Q: My 15 yr. old daughter has been becoming more and more miserable at school. She spent the last four months of last school year on “Hospital School” with a diagnosis of “Severe Anxiety Disorder/Social Phobia.”
She was miserable, as she so much just wants to be “NORMAL”. She is very
smart, (4.12 GPA-missing school ALL THE TIME!) cute, has no obvious problems.
Today was the first day back to school after vacation and last night was terrible. She was hysterical, sobbing, etc. After talking with her
for a few hours she said, “If I could just get over the vomiting thing, everything would be so much better. Mom, not a minute goes by when I don’t think about it. It is controlling my life. I can’t ride busses. I look at everyone to determine if they seem like they may throw up, my whole life is controlled by this!”
Now I have known about her “Vomit thing”. She has a twin brother and, even at 10 months of age, if he would throw up, she would become hysterical. Unfortunately, he was prone to carsickness. I can remember them sitting in their car seats in the back seat, him smiling as he threw up and her screaming her head off. This calmed down over the years (or so I thought) but she would refuse to go anywhere with him on long car trips. Not until last night, though, did I realize what a huge issue this has become.
After reading several websites about emetophobia, I am 100% sure she
is suffering from this and all her “social anxiety” disorder problems are
secondary to the emetophobia. She is very comfortable in non-school type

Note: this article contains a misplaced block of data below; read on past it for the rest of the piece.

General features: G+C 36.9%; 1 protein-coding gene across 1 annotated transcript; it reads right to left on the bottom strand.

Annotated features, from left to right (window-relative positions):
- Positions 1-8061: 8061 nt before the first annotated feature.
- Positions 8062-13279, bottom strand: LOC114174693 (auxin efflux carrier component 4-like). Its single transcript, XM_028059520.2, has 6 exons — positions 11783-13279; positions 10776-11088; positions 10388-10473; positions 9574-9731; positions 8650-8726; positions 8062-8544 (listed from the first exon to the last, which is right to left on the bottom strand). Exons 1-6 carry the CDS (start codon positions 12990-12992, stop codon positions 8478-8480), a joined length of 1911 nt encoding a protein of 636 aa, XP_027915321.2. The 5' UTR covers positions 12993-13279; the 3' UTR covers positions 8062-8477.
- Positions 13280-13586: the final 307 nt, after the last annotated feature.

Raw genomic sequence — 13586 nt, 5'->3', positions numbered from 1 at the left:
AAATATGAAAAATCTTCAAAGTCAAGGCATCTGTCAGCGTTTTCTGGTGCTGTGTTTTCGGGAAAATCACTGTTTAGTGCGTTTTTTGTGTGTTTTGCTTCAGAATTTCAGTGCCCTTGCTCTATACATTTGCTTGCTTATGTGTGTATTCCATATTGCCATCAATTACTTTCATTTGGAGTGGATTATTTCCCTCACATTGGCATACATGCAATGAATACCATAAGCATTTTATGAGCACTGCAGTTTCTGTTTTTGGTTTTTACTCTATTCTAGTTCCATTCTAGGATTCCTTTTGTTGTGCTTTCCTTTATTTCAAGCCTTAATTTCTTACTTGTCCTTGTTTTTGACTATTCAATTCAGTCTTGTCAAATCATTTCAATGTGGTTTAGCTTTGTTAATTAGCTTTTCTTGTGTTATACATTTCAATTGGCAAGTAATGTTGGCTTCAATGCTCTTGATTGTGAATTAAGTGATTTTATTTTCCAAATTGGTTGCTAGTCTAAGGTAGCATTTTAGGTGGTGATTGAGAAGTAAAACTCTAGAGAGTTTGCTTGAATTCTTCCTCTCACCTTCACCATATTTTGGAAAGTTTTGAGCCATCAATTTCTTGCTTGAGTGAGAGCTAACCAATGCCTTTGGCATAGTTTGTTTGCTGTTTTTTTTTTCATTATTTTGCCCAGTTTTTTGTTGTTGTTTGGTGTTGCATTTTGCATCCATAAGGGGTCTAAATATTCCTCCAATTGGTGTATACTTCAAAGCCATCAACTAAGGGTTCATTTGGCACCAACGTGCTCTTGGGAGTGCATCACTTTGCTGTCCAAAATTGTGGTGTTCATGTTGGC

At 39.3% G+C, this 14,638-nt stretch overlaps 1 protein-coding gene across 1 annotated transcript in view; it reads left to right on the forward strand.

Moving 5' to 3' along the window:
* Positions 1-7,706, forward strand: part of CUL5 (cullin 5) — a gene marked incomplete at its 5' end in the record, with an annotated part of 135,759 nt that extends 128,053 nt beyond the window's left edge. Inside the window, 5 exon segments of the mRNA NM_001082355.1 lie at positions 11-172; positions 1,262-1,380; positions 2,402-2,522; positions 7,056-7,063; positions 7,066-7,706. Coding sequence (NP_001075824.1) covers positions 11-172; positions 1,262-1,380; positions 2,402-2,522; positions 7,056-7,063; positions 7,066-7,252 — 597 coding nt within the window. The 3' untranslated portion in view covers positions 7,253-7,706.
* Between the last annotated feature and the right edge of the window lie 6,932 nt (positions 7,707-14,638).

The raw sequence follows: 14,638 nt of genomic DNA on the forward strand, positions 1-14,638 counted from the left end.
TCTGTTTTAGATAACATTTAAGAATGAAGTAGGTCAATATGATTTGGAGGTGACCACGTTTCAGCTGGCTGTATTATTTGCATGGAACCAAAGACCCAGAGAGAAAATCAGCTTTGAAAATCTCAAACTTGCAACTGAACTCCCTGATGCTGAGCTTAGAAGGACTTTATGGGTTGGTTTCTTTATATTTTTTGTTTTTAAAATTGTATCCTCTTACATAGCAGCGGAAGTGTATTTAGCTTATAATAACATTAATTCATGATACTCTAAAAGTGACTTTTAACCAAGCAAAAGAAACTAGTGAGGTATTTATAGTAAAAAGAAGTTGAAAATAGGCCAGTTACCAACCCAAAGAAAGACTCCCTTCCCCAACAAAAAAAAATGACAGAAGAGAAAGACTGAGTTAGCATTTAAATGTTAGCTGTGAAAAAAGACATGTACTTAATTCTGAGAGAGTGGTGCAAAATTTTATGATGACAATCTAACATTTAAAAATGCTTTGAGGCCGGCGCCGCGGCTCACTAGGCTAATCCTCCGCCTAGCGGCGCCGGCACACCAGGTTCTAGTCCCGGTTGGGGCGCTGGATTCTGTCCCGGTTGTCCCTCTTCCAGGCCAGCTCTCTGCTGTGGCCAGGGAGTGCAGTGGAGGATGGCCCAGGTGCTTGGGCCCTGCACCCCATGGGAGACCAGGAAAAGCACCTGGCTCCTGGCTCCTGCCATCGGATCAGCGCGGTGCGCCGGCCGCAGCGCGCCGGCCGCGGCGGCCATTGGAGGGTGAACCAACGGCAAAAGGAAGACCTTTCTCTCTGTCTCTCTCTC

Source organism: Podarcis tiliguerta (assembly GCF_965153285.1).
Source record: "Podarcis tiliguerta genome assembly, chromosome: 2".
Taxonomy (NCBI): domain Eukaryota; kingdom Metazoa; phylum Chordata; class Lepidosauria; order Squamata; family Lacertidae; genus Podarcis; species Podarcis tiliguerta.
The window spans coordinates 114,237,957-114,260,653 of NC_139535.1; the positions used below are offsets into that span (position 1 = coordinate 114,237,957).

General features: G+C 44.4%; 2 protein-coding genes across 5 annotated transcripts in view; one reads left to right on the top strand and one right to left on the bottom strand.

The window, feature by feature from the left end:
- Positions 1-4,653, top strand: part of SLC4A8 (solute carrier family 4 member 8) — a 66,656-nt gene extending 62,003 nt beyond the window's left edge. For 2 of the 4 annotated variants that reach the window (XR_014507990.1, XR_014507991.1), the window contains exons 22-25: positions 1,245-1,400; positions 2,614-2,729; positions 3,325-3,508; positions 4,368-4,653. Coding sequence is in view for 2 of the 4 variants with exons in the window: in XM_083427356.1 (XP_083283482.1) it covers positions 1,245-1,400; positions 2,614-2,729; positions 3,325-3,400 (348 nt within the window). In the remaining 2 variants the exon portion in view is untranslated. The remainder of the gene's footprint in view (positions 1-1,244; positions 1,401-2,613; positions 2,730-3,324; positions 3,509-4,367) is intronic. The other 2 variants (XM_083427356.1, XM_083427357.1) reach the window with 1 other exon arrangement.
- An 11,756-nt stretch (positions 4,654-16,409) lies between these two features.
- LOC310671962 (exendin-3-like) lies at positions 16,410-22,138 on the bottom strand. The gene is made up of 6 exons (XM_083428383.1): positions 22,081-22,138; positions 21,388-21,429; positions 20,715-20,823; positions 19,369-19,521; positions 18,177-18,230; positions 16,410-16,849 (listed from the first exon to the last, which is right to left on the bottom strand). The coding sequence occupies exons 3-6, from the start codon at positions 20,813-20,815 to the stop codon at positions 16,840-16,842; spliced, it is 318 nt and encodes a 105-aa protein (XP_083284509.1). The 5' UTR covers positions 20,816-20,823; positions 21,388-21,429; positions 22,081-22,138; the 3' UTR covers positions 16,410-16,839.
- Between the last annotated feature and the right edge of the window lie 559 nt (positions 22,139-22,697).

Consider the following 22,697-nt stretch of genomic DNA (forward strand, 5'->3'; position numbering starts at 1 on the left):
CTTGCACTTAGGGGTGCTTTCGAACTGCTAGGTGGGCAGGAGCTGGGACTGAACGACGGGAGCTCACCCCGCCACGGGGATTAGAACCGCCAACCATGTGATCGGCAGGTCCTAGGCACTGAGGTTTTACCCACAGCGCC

functions. She is active in the community theater, for example, that is a collection of people of all ages, not very many children or even teens. I always thought this was because older people weren’t as socially threatening. That made sense to me. When I asked her about this last night she said, “Older people aren’t as socially threatening, true, but they also aren’t as prone to just throw up.”
After coming to the above conclusion, I felt some relief. I’m thinking that a specific phobia may be easier to treat than a full-blown social anxiety disorder?? I do know that the “vomit thing” is going to result in a full-blown breakdown if something isn’t done.
Now, I have been paying for cognitive therapy for the past year and a
half. (She has no insurance. I have six developmentally disabled foster
children, they have MediCal, and my own children don’t qualify as I make too much money!!) Three different therapists have seen her. This “Vomit
thing” has never been an issue.
I am in the country in N. Calif. The closest major medical centers are three hours away. Please help me. I am willing to do anything to help her get over
this. I saw something on TV once about a “crash” therapy program for
specific phobias. This one was on spiders. I believe the therapy was several hours daily for about a week. Do you know anything about this type of therapy’s success rate? Any suggestions will be greatly appreciated.